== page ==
I am starting another series from Jaques-Bénigne Bossuet’s Elevations on the Mysteries, starting with the first one. This would be 1,1.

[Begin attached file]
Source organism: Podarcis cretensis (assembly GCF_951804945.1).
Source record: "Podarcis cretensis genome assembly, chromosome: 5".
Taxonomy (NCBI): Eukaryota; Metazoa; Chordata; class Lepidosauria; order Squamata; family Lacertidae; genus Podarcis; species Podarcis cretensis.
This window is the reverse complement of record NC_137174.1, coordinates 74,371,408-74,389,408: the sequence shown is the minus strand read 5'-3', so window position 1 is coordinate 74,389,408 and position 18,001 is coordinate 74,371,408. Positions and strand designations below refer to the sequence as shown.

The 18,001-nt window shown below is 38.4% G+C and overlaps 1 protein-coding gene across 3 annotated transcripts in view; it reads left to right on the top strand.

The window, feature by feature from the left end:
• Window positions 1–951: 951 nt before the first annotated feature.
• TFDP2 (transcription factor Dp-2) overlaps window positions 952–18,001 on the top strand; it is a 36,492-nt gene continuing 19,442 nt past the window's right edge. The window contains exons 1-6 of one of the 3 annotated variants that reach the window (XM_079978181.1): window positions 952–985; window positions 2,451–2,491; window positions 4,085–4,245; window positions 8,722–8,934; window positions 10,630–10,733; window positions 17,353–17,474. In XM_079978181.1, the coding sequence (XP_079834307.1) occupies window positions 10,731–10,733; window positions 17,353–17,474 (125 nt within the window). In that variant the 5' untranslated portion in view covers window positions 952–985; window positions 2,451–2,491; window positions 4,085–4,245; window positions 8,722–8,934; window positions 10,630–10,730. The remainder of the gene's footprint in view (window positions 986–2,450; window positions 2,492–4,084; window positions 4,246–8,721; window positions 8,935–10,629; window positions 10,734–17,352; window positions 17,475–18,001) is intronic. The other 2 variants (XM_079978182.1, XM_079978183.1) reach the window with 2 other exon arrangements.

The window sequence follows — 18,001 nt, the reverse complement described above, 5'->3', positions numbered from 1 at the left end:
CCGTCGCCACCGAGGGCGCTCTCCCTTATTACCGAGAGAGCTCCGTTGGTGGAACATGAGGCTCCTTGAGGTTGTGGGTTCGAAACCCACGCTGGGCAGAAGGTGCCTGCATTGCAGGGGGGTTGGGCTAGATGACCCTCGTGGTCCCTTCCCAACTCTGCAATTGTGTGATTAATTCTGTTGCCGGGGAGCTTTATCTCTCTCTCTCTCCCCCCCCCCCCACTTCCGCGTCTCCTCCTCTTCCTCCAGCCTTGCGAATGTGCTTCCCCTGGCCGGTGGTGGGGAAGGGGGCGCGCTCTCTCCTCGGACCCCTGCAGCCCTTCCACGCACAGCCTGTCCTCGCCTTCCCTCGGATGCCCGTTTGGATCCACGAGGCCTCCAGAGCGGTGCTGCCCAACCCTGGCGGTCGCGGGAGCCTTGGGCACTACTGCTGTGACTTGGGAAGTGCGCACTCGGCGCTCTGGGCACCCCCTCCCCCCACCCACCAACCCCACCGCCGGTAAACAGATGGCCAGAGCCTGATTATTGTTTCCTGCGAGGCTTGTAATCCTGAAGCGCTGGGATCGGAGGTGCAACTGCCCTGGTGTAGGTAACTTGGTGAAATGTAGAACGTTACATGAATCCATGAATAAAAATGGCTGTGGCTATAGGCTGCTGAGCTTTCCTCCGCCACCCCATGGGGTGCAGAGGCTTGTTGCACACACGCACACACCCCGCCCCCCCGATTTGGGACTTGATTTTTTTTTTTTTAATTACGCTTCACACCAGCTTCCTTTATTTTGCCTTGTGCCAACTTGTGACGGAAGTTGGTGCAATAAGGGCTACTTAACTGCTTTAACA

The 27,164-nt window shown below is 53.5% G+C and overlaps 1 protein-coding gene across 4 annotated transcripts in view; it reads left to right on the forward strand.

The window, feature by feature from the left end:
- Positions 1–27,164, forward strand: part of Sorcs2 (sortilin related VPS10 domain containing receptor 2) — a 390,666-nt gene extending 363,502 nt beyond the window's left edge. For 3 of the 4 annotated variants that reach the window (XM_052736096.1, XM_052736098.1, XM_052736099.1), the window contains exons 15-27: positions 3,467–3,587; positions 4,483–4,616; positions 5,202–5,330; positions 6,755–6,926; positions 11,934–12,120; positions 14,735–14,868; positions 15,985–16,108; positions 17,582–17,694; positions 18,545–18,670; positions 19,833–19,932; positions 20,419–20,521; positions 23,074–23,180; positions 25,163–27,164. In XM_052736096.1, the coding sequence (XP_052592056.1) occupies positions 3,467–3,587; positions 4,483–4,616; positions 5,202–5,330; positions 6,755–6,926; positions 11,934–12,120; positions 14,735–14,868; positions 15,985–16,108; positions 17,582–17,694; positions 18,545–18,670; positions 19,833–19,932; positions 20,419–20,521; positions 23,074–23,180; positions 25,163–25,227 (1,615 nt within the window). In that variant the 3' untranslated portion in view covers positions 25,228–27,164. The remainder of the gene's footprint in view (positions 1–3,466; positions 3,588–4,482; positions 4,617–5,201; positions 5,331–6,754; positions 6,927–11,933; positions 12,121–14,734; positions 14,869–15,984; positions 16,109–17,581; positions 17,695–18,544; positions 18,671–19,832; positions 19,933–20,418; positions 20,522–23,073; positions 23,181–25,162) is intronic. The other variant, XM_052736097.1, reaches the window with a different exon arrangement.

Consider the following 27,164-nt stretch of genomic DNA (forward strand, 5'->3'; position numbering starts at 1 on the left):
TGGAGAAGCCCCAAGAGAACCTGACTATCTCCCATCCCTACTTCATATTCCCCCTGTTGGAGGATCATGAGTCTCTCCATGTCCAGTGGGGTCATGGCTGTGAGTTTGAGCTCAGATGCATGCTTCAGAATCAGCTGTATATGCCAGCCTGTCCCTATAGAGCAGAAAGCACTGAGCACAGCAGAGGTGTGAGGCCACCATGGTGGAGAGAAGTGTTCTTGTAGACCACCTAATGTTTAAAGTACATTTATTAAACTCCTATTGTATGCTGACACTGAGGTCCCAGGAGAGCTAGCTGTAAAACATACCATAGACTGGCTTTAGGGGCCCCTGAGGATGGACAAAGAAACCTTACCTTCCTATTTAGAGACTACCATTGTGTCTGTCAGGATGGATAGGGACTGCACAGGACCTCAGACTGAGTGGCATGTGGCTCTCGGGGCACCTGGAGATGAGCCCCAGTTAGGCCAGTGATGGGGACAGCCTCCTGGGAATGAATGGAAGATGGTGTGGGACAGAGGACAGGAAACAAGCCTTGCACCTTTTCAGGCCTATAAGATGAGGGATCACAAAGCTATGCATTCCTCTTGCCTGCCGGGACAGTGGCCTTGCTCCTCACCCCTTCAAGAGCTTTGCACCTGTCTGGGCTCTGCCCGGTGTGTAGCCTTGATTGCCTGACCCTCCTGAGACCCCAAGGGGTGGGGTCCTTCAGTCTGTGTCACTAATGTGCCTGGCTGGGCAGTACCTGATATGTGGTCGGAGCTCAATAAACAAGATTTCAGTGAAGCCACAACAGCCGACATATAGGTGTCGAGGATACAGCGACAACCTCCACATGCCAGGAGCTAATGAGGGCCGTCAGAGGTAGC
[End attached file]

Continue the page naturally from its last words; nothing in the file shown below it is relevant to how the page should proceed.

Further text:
From all eternity, God is: God is perfect: God is happy: God is one. The impious asks: why is God? I answer him: why shouldn’t he be? Is it because he is perfect and perfection is an obstacle to being? Silly error! To the contrary perfection is the reason for being. Why should the imperfect be and the perfect not? It is to say: why is that which is more than nothing is, and that which is nothing is not? What is called perfect? A being to which nothing is lacking. What is called imperfect? A being to which something is lacking. Why is a being which lacks nothing non-existent, sooner than a being to which something is lacking? From where comes the idea that something is and that it cannot make nothing exist, if it is not because being is worth more than nothing; and, that nothing cannot prevail against being, and cannot prevent a being from being? But for the same reason, the imperfect cannot be worth more than the perfect, neither prevent the being from being. Who can thus hinder that God is not and why the nothing of God which the impious imagines in his senseless heart, why, I say, this nothing of God carries itself on God’s being and is it worth more that God is not than he is? O God! One is lost in such a great blindness. The impious loses himself in the nothing of God which he prefers to the being of God; and himself, this impious, does not dream to ask himself why he is. My soul, reasonable soul, but whose reason is weak, why do you want to be and God is not? Alas, are you worth more than God? Weak soul, ignorant soul, astray, full of errors, and uncertain of her intelligence; full in your will of weakness, of wandering, of corruption, of bad desires, is it necessary that you be and that certitude, comprehension, the full knowledge of the truth and the changeless love of justice and of rectitude not be?